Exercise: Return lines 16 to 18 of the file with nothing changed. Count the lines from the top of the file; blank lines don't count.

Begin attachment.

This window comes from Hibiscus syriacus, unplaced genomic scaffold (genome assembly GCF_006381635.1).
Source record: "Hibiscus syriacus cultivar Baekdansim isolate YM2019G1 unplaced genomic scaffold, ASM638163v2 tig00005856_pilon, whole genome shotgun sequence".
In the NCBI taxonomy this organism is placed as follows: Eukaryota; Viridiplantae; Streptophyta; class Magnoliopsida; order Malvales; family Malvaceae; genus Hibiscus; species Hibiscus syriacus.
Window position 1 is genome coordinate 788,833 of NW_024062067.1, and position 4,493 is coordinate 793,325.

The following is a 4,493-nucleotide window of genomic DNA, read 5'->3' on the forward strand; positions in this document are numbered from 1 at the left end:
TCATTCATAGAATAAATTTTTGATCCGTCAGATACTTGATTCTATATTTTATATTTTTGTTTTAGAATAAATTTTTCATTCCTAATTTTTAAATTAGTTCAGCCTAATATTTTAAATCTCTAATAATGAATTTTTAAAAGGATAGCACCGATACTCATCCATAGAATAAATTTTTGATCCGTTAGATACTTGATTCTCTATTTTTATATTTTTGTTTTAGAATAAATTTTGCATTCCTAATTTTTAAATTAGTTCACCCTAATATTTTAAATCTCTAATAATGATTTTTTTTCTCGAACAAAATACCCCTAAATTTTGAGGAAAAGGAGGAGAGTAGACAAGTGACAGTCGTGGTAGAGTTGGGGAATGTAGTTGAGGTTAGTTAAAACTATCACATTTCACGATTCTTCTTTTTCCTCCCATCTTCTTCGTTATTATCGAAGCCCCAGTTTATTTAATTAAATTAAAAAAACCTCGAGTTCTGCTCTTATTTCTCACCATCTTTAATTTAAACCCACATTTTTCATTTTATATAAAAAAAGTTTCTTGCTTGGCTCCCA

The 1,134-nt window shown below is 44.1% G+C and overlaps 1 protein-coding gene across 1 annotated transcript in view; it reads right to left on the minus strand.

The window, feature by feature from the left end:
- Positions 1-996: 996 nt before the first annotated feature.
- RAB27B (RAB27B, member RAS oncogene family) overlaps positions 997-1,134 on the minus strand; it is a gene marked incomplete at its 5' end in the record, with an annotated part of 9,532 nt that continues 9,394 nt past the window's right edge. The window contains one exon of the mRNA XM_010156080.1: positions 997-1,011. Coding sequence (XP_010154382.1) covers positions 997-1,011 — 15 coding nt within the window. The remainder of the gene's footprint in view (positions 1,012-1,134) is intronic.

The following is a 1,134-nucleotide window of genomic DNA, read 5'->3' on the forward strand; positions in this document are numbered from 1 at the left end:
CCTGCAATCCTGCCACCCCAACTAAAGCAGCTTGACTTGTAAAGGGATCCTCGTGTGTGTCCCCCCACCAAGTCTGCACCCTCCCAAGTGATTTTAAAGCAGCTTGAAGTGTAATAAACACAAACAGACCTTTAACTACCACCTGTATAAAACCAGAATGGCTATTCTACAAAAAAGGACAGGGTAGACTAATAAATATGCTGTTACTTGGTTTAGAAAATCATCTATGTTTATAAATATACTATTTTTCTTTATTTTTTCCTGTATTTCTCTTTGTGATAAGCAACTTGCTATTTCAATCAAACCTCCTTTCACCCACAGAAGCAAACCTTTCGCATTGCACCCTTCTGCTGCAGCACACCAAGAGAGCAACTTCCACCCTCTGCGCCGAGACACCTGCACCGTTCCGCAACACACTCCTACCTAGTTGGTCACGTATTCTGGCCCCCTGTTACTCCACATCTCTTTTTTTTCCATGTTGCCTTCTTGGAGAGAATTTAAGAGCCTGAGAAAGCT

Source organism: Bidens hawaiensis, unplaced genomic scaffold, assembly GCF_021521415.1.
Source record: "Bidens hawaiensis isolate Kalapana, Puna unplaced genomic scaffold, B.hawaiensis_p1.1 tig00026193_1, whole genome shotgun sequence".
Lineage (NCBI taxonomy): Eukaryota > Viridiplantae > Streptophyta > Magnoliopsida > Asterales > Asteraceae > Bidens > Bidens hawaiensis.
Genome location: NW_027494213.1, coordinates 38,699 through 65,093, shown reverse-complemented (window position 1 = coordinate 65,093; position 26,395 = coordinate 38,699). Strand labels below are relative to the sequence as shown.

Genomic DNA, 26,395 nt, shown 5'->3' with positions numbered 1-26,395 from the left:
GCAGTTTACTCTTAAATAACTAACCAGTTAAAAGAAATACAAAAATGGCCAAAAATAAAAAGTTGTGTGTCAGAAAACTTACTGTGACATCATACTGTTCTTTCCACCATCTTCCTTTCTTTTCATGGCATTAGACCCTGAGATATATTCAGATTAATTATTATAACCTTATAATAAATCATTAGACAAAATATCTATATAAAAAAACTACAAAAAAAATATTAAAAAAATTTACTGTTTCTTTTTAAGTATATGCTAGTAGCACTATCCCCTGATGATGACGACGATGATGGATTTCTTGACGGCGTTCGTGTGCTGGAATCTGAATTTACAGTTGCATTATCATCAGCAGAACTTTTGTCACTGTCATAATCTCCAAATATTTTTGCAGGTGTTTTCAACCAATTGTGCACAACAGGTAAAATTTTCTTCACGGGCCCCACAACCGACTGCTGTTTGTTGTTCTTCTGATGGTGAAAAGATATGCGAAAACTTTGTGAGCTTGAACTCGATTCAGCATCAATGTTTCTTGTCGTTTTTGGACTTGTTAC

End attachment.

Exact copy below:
Genome location: NW_027494213.1, coordinates 38,699 through 65,093, shown reverse-complemented (window position 1 = coordinate 65,093; position 26,395 = coordinate 38,699). Strand labels below are relative to the sequence as shown.

Genomic DNA, 26,395 nt, shown 5'->3' with positions numbered 1-26,395 from the left:
GCAGTTTACTCTTAAATAACTAACCAGTTAAAAGAAATACAAAAATGGCCAAAAATAAAAAGTTGTGTGTCAGAAAACTTACTGTGACATCATACTGTTCTTTCCACCATCTTCCTTTCTTTTCATGGCATTAGACCCTGAGATATATTCAGATTAATTATTATAACCTTATAATAAATCATTAGACAAAATATCTATATAAAAAAACTACAAAAAAAATATTAAAAAAATTTACTGTTTCTTTTTAAGTATATGCTAGTAGCACTATCCCCTGATGATGACGACGATGATGGATTTCTTGACGGCGTTCGTGTGCTGGAATCTGAATTTACAGTTGCATTATCATCAGCAGAACTTTTGTCACTGTCATAATCTCCAAATATTTTTGCAGGTGTTTTCAACCAATTGTGCACAACAGGTAAAATTTTCTTCACGGGCCCCACAACCGACTGCTGTTTGTTGTTCTTCTGATGGTGAAAAGATATGCGAAAACTTTGTGAGCTTGAACTCGATTCAGCATCAATGTTTCTTGTCGTTTTTGGACTTGTTAC